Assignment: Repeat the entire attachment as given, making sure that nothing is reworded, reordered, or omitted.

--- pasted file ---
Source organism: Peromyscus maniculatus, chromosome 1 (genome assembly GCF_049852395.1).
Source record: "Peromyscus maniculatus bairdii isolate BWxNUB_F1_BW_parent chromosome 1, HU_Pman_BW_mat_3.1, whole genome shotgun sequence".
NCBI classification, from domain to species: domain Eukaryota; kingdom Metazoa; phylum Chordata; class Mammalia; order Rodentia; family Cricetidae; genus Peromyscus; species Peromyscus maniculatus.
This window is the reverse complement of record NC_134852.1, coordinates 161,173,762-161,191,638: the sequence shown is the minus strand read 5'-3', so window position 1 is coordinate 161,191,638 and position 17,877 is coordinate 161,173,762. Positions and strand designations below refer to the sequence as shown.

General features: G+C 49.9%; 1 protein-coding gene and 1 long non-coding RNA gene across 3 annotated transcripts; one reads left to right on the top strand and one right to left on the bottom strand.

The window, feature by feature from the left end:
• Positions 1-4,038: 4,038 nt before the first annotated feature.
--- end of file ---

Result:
Source organism: Peromyscus maniculatus, chromosome 1 (genome assembly GCF_049852395.1).
Source record: "Peromyscus maniculatus bairdii isolate BWxNUB_F1_BW_parent chromosome 1, HU_Pman_BW_mat_3.1, whole genome shotgun sequence".
NCBI classification, from domain to species: domain Eukaryota; kingdom Metazoa; phylum Chordata; class Mammalia; order Rodentia; family Cricetidae; genus Peromyscus; species Peromyscus maniculatus.
This window is the reverse complement of record NC_134852.1, coordinates 161,173,762-161,191,638: the sequence shown is the minus strand read 5'-3', so window position 1 is coordinate 161,191,638 and position 17,877 is coordinate 161,173,762. Positions and strand designations below refer to the sequence as shown.

General features: G+C 49.9%; 1 protein-coding gene and 1 long non-coding RNA gene across 3 annotated transcripts; one reads left to right on the top strand and one right to left on the bottom strand.

The window, feature by feature from the left end:
• Positions 1-4,038: 4,038 nt before the first annotated feature.